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Are Tax Changes on the Horizon for Contractors?

It comes as no surprise to hear that the global pandemic has left a rather sizeable hole in the government purse. And, with one of the largest recessions on record, the Chancellor is desperately seeking out ways to claw back the spending that COVID-19 has caused. Unfortunately, speculation in the press is suggesting that Rishi […]

By Tom Jones on 26 Jan 2021
Read time: 4 minutes

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It comes as no surprise to hear that the global pandemic has left a rather sizeable hole in the government purse. And, with one of the largest recessions on record, the Chancellor is desperately seeking out ways to claw back the spending that COVID-19 has caused.

Unfortunately, speculation in the press is suggesting that Rishi Sunak and his team are looking to increase taxes in order to offset the deficit. And, worse still, following a difficult year for contractors and upcoming reform to IR35, it could be small business owners and limited company directors who are hit hardest.

This, of course, seems a little unfair—after all, limited company directors received very little government financial support when the virus first took hold. In fact, an entire campaign (called #ForgottenLtd) has been launched to raise awareness around the plight of limited company directors in these testing times. After pressuring the government, #ForgottenLtd has managed to get the issue debated at parliament.

Unfortunately, the conversation seems to have stalled for the moment. And, with the Treasury choosing to scrap the autumn budget in order to focus on the crisis, it is one of many questions that remain unanswered. With the announcement that the Spring Statement will be held on 3rd March, many are speculating on what this budget will bring.

But what exactly will Sunak and his team do to fill the financial hole left by COVID-19? Let’s take a look at some of the most talked-about rumours.

An increase in Capital Gains Tax

There are strong rumours that Capital Gains Tax is going to be increased to be in line with income tax. That means the tax on profits gained by selling assets could rise from 10% to 20% for basic rate taxpayers, and from 20% to 40% for higher rate taxpayers.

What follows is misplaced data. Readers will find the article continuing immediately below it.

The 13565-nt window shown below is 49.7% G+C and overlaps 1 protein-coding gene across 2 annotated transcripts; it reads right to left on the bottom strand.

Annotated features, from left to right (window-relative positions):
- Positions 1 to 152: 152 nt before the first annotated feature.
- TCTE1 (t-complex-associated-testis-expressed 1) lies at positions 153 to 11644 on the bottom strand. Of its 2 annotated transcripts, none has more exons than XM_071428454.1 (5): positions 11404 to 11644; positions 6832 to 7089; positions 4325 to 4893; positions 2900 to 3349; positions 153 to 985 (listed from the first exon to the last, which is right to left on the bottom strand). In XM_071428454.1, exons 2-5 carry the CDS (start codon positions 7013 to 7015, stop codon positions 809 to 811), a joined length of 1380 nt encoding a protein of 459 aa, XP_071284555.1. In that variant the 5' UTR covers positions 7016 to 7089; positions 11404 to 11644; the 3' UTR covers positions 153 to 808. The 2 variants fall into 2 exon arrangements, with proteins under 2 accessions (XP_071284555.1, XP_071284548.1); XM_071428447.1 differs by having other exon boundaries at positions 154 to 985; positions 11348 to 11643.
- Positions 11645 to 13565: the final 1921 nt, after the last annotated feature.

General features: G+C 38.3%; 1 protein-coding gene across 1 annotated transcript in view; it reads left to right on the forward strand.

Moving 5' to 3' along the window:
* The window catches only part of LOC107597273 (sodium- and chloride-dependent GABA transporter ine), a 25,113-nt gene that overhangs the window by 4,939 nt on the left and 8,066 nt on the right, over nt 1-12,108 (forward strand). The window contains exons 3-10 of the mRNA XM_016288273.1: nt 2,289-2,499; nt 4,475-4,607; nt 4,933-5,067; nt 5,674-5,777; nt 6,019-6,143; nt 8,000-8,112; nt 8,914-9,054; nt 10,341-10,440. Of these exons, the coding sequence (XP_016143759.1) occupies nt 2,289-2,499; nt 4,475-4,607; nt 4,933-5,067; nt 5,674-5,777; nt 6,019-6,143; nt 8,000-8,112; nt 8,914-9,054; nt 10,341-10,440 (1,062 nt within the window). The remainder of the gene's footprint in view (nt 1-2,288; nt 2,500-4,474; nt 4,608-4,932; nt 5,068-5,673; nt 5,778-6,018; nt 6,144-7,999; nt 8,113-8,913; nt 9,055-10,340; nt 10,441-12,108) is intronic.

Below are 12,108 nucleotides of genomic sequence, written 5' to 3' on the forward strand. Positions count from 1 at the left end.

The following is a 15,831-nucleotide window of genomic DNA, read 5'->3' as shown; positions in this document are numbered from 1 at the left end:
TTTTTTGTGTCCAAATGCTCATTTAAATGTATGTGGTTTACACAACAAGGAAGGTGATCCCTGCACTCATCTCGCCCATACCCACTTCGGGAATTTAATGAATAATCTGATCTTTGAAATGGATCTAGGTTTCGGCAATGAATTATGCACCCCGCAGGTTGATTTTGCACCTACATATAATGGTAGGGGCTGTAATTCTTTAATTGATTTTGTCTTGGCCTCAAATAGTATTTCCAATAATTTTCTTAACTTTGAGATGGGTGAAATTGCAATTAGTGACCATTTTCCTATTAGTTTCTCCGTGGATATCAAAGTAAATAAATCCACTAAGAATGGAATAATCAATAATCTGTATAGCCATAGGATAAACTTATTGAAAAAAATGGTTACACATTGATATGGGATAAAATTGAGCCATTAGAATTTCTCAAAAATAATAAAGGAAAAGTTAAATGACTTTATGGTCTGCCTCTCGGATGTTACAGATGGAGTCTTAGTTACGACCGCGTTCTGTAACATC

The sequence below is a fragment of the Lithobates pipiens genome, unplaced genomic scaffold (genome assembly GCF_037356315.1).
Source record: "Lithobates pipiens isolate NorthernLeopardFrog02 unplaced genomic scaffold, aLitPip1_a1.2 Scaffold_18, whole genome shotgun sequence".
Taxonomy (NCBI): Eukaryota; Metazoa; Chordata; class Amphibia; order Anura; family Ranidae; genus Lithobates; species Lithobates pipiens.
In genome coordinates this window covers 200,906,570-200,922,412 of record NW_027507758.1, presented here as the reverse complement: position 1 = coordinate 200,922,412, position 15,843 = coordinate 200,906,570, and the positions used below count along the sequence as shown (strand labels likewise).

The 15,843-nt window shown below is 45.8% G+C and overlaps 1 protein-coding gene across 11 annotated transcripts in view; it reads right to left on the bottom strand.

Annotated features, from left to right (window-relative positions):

Although the government could angle this increase as a way to make taxation fairer (by getting rid of the gap between earned and unearned income), it would doubtless be unpopular with contractors—particular as they would be adversely affected by the move. And remember, the lifetime limit of claims under entrepreneurs relief was only recently reduced from £10m to £1m in April 2020.

An increase in Corporation Tax

According to a report in The Times, Sunak is considering a 5% rise in Corporation Tax. The rise, which would see tax go from 19% to 24%, could raise £12bn in 2021, rising to £17bn in 2023-24.

It’s unlikely that this move would be supported by business leaders, particularly as they desperately try to recover from the financial crash caused by the pandemic. And, once again, with little financial support currently in place, the increase would hit contractors harder than most.

An increase in Dividend Tax

Are you noticing a pattern here? Although not as strongly rumoured as the increases we’ve already discussed, there is some talk that a Dividend Tax increase is on the table. Apparently, the rise would make taxation on dividends closer to that of PAYE (so, from 7.5% to 20%), essentially meaning that contractors would be paying similar tax to employees.

While this tax hike would get some cash back into the government coffers, it would be a particularly difficult pill for contractors and investors to swallow. After receiving virtually no help from the Chancellor, should limited company directors really be the ones to foot the bill for help given to others?

Should you be worried?

Although the paragraphs above don’t make for pretty reading, it is important to remember that, at this stage, it is all speculation and given the pandemic is far from over it seems unlikely that increases will be announced at the budget in March. And, although we’ve looked at changes that could affect limited companies here, it’s just as likely that Sunak could target Employers’ National Insurance or other revenue streams. The treasury could even turn around and hold off any tax rises for the short term future, in order to stimulate spending in the economy.

If the global pandemic has taught us one thing, it’s that even the best-laid plans can change in an instant. So, although it’s important to be up to date on the latest tax developments, it’s equally important to remain calm and confident.

Got any questions?

Of course, if you want financial guidance through these uncertain times, we’re here to help. We can certainly assist you in navigating the choppy waters of a post-pandemic world. Drop us a line to see how we can take some of the financial weight off your shoulders.

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